Aviation Accident Summaries

Aviation Accident Summary ERA22LA104

Edisto Island, SC, USA

Aircraft #1


PIPER PA-32-300


Shortly after takeoff the engine started to “sputter,” then stopped producing power; oil then blew out of the engine cowling onto the windshield. The pilot made a forced landing in a field and the airplane contacted a wire fence, resulting in substantial damage to the airframe. A postaccident inspection of the engine revealed that the engine crankcase was ruptured in two places near the Nos. 5 and 6 cylinders. Subsequent detailed examinations showed the Nos. 5 and 6 connecting rods were fractured and that a counterweight retaining ring (circlip) was missing its eyelets and had separated from the counterweight assembly. Additional metallurgical examination revealed that the counterweight retaining ring failed due to fatigue. The failure allowed the counterweight roller to eject from the counterweight. Additionally, the No. 6 connecting rod exhibited evidence of a fatigue failure in multiple locations and the Nos. 5 and 6 pistons showed evidence of detonation. It is likely that the fatigue failure of the retaining ring or the fatigue failure of the No. 6 connecting rod occurred and propagated throughout the engine until a catastrophic failure resulted. The failure sequence could not be determined, but it is likely that the piston detonation exacerbated the process.

Factual Information

On January 11, 2022, about 1247 eastern standard time (EST), a Piper, PA-32-300, N475RT, was substantially damaged when it was involved in an accident near Edisto Island, South Carolina. The private pilot was not injured. The airplane was operated as a Title 14 Code of Federal Regulations Part 91 personal flight. According to the pilot, who was also the owner of the airplane, the first leg of the flight was uneventful. After landing at Columbus County Municipal Airport (CPC), Whiteville, North Carolina to get fuel, he resumed the flight to Florida. After departure, about 15 minutes into the flight, while cruising at 4,500 ft mean sea level, the engine started to sputter, then stopped, followed immediately by oil coming out of the engine cowling onto the windshield, partially limiting his field of view. Seeing no immediate landing location ahead of him, the pilot maintained 100 mph, turned 180° and declared an emergency. The pilot observed a straight road between two fields out of his side window and proceeded towards the area. After setting up for a short final to the road, he observed an electrified livestock fence on both sides of the road, but he was already committed for landing and was unable to avoid the fence. After touching down, both wings struck the fence. The airplane veered to the right traveled through the fence, and into a field for about 300 ft before coming to rest. The airplane came to rest upright. The right wing contained a large tear in the leading edge and the right landing gear collapsed. Closer examination of the engine revealed oil spray and a hole located on top of the No. 6 cylinder. The airplane was transported to a secured facility and the engine, and its components were subsequently examined. One propeller blade was twisted with its blade tip torn off. The other blade was bent aft about mid span. The propeller governor remained attached to the engine. The propeller governor gasket was found free of debris. All other components were free of preimpact or anomalous damage. All the spark plugs appeared slightly dark in color but were otherwise considered normal wear in accordance with the Champion Aviation Check-A-Plug chart. Two holes were found at the rear of the engine above the Nos. 5 and 6 connecting rods, exposing the camshaft. Crankshaft continuity could not be established because of internal damage that prevented movement. Upon disassembly, the Nos. 5 and 6 connecting rods were found broken at the connecting rod caps with no heat signatures present. One connecting rod cap bolt remained intact (bent) with visible threads and a missing nut. Both connecting rod caps were broken into pieces. Minor scoring was noted on the adjacent bearings and surfaces. The engine oil pump also showed minor scoring on the pump housing and there was ferrous material located in the pleats of the oil filter. The Nos. 5 and 6 piston crowns and cylinder head domes exhibited features consistent with detonation. The piston crowns were smooth and clean and had the appearance of being sandblasted with the compression and oil rings compressed into the ring walls. The internal retaining ring (circlip), washer, and roller were found separated from one of the counterweights. All of the internal retaining rings exhibited anomalous damage; their eyelets were broken off. One of the counterweight circlips had features consistent with fatigue and subsequent failure. The failed circlip corresponded to a counterweight roller that was ejected from the counterweight assembly. In addition, the No. 6 connecting rod showed evidence of fatigue failure in multiple areas. The areas showing fatigue were located on the main body of the rod and on the cap, along the bearing surfaces in the area where the connecting rod bolt joined them together, and where the I-beam of the rod transitioned to the bearing end of the rod. In addition, the Nos. 5 and 6 piston crowns, valve faces, and cylinder head domes were clean and free of combustion residue. The engine had accrued about 555 hours since overhaul by the manufacturer in 2011.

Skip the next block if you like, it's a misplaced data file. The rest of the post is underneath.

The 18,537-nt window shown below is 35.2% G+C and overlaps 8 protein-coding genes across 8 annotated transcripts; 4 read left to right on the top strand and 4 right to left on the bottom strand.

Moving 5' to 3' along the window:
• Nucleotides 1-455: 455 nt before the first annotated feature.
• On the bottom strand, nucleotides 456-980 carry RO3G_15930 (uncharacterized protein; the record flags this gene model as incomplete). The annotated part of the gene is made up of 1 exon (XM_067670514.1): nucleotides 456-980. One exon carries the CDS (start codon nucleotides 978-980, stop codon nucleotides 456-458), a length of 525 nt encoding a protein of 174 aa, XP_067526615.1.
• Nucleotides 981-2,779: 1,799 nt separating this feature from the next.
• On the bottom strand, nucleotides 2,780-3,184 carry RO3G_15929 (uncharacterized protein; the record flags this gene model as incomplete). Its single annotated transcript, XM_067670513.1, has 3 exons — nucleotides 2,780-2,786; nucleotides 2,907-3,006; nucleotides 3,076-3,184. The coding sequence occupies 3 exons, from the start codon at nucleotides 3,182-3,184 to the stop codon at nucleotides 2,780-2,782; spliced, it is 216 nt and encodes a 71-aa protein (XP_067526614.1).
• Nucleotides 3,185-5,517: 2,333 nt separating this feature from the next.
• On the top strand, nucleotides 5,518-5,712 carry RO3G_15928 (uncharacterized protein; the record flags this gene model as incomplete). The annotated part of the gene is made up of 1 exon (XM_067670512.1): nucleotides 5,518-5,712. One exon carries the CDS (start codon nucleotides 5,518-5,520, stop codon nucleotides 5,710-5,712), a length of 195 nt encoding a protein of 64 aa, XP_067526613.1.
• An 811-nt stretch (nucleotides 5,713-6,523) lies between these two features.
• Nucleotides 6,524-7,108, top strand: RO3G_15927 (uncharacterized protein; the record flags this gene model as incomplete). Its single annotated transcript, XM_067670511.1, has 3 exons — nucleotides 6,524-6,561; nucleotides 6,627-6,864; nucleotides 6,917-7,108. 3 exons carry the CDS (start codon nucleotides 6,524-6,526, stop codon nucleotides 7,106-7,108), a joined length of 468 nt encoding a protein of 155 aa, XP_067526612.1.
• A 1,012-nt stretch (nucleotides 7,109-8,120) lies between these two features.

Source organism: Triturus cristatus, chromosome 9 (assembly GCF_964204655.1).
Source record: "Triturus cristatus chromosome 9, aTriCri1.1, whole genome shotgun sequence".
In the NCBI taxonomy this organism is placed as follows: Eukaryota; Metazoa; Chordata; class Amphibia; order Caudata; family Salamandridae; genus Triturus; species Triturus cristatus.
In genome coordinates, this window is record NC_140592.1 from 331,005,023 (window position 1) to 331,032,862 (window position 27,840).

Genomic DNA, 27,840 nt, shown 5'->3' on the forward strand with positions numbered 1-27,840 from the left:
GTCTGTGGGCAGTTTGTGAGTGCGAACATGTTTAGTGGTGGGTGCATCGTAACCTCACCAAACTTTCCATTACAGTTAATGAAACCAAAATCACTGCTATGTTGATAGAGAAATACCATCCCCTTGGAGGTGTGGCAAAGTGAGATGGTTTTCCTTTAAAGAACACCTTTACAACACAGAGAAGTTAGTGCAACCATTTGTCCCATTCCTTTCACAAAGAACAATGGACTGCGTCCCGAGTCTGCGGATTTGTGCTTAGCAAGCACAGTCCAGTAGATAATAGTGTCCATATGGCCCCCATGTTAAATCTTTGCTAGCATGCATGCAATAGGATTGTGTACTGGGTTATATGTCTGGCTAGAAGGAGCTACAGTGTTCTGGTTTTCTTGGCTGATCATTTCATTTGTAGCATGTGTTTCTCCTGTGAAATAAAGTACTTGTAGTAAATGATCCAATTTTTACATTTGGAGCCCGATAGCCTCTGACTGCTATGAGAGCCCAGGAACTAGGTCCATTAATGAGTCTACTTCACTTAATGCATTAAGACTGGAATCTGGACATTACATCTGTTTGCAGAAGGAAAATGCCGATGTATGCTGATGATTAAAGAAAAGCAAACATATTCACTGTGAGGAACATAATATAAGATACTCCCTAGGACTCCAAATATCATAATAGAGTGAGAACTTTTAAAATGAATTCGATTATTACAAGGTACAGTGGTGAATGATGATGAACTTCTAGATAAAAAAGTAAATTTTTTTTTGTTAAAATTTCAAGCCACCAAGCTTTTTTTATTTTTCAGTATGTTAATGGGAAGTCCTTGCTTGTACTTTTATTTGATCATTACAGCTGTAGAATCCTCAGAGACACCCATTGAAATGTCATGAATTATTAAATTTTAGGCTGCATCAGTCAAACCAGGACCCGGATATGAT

Probable Cause and Findings

A loss of engine power due to the fatigue failure of the crankshaft counterweight retaining ring and the No. 6 connecting rod.


Source: NTSB Aviation Accident Database

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